Scan the cat treats in your grocery store, and youll find lots of crunchy nuggets intended to help prevent the buildup of tartar on your cats teeth and therefore help reduce the risk of periodontal disease. But just how effective are these products? Although manufacturers of snack foods for cats have claimed dental benefits, most are unsubstantiated, says Eric Davis, DVM, of the dental referral service at the Cornell University Hospital for Animals.
Tartar buildup depends on many factors including the abrasiveness of the cats food, the chemical composition of your cats saliva, and the bacterial population in your cats mouth. The latter two can vary from cat to cat. Most of the products for tartar control are available at grocery and pet stores, and manufacturers suggest you give your cat from nine to 24 treats a day based on his weight. Mix them with your cats dry food portion so he doesnt take in too many extra calories.
For the purposes of this article, we looked at Whisker Lickins Tartar Control Crunchy Cat Treats and Right Bites Bones & Teeth Formula Healthy Treats for Cats, both Purina products, and Pounce Tartar & Plaque Control Crunchy Chicken Flavor Treats, which is made by Heinz. Although most cats enjoy the taste of these tartar treats, which come in a variety of flavors, they contain ground yellow corn meal and wheat flour as two of the first three ingredients listed.
None of the three contain any of the common ingredients listed in dentifrice products, says Davis, who is a fellow of the Academy of Veterinary Dentistry. Dentifrice products include ingredients such as lactoperoxidase and glucose oxidase, chlorhexidine, zinc, ascorbate, flouride, and silicates, all of which perform a variety of functions such as killing bacteria, retarding plaque, hardening enamel, and acting as a mild abrasive.
Eating dry food is generally more effective than eating canned food in preventing the buildup of plaque and tartar, but even dry cat food eventually leads to their accumulation. Dry cat food starts out like cookie batter and then is baked into shapes. It would be comparable to people eating pretzels every day, and never brushing their teeth, says Davis.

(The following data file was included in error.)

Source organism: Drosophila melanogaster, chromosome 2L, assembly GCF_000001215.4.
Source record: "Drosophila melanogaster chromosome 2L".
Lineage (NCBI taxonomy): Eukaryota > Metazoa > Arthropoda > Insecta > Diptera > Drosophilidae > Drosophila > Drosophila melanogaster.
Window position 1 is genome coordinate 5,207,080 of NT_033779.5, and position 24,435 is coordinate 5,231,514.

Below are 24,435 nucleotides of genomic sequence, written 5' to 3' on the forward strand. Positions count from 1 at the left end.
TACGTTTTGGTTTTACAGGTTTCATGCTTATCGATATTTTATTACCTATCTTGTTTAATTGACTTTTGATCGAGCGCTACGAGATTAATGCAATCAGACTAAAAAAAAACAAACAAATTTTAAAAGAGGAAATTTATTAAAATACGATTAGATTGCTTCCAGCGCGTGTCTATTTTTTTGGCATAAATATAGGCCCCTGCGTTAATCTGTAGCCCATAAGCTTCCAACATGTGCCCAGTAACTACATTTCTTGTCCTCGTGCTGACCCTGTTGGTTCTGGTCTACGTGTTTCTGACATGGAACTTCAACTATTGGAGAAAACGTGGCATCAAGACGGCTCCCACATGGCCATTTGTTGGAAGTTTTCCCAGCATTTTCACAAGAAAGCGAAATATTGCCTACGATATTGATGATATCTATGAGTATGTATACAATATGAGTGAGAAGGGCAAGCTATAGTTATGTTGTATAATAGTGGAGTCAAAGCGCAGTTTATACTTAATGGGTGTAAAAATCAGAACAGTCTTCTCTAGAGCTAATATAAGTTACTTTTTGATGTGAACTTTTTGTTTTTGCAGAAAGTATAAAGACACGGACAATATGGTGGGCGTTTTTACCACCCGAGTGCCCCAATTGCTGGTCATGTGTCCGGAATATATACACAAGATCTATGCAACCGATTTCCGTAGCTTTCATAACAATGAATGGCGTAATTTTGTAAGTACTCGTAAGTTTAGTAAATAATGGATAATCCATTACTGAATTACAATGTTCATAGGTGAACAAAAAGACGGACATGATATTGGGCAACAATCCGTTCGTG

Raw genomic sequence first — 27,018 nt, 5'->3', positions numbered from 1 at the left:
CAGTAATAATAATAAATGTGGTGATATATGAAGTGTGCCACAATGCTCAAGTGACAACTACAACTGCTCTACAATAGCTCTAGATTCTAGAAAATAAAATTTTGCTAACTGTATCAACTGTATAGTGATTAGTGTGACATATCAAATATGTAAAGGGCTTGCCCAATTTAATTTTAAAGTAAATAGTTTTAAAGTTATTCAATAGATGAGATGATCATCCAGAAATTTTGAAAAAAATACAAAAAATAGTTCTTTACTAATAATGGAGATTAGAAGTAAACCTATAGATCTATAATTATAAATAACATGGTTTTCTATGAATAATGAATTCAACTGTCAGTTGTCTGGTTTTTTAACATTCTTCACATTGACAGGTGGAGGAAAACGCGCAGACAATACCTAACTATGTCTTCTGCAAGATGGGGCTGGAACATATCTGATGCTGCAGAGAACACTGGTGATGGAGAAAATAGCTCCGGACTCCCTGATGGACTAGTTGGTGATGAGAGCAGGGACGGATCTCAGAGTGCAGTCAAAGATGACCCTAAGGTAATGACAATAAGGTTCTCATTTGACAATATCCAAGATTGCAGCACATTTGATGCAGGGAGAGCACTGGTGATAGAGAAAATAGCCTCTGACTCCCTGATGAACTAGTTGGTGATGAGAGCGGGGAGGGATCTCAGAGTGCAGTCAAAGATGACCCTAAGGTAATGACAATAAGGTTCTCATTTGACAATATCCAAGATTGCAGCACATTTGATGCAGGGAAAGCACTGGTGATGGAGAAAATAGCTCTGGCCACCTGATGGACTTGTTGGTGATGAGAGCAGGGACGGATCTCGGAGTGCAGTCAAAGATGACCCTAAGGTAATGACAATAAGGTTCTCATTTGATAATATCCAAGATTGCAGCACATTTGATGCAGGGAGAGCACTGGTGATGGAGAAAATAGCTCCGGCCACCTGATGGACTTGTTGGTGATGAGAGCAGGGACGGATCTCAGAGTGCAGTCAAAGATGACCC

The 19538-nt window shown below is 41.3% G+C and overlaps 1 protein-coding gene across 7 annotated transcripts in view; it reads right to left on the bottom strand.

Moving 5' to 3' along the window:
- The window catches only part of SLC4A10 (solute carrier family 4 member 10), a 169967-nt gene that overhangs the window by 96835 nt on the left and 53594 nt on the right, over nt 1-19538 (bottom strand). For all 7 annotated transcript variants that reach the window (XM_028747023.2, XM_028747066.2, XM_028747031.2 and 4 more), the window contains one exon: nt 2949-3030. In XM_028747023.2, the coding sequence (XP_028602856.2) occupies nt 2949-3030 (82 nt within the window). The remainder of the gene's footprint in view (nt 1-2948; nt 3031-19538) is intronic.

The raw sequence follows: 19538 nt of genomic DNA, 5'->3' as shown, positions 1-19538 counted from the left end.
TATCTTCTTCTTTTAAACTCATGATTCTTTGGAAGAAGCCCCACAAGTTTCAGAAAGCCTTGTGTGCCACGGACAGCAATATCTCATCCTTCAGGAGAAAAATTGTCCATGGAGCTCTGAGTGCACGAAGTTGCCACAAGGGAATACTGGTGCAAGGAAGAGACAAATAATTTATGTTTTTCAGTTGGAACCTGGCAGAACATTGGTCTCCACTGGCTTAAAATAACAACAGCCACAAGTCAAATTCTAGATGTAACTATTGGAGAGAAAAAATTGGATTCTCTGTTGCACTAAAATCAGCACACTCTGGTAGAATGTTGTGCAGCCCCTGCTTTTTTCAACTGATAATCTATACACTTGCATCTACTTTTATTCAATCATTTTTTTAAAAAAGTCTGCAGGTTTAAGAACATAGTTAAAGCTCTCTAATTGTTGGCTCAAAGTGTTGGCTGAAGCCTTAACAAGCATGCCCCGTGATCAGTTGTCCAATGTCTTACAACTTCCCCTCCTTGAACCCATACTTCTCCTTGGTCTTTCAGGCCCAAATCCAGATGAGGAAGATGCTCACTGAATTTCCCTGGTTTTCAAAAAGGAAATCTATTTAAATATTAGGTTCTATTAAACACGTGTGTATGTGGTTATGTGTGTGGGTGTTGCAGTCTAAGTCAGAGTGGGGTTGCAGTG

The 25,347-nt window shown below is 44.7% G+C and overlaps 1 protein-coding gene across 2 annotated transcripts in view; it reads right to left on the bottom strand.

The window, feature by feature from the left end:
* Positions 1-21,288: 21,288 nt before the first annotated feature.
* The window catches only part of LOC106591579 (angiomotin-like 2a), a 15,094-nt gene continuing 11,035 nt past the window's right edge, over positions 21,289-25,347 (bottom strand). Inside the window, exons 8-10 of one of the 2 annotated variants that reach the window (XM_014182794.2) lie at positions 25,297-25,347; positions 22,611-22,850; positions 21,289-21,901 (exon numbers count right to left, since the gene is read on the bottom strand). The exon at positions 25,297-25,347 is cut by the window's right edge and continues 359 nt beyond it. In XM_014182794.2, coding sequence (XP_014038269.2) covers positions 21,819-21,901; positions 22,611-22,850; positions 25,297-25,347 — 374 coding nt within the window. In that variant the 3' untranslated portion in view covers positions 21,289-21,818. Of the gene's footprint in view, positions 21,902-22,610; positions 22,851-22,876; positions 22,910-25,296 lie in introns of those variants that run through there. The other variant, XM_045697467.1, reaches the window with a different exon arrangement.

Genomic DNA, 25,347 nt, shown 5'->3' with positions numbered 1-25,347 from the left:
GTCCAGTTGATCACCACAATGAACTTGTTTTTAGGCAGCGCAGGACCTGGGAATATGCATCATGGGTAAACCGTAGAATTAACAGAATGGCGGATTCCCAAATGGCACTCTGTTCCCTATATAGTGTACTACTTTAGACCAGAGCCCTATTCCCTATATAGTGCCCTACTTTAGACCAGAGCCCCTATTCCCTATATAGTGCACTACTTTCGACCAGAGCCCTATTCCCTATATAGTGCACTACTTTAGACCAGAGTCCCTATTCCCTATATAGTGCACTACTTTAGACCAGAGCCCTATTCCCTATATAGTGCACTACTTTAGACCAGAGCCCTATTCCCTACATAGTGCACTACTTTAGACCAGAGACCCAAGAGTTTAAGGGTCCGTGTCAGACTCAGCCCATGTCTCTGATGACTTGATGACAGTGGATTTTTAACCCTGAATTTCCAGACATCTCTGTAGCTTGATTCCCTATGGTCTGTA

Dry dental diets are a better way to help prevent the buildup of tartar than tartar snacks. Dental diets are manufactured differently than regular commercial cat foods. The kibble is larger, which requires the cat to chew it into smaller pieces to swallow, says Davis. The kibble contains abrasive fibers that are arranged horizontally like Shredded Wheat, and it is the fibers that help clean the teeth surfaces as the cat chews the food.
Studies have shown that dental diets such as Hills Feline t/d and Friskies Dental Diet, the only two foods currently approved by the Veterinary Oral Health Council, the organization that independently reviews claims made by manufacturers regarding the effectiveness of dental products, can aid in the prevention of tartar buildup by 25 percent, compared to regular commercial cat foods.
The same abrasive fibers found in the dental diets listed above are lacking in the tartar treats. I could not discern any fiber stratification, and when I punctured pieces of each treat with a knife point, all three broke apart, says Davis.
Feeding your cat tartar treats or dental diets wont replace regular teeth cleaning. Dental diets and tartar chews have limitations, says Davis. Only the back teeth are involved in this chewing activity, and the incisor and canine teeth receive no benefits from these products. Secondly, they must be chewed in order to work effectively. Cats that swallow the dental diets whole, without chewing, receive no benefit from use of these products.
To make sure your cat maintains good dental health, have his teeth cleaned regularly by your veterinarian. In between cleanings, brush your cats teeth daily with a brush and toothpaste intended for cats.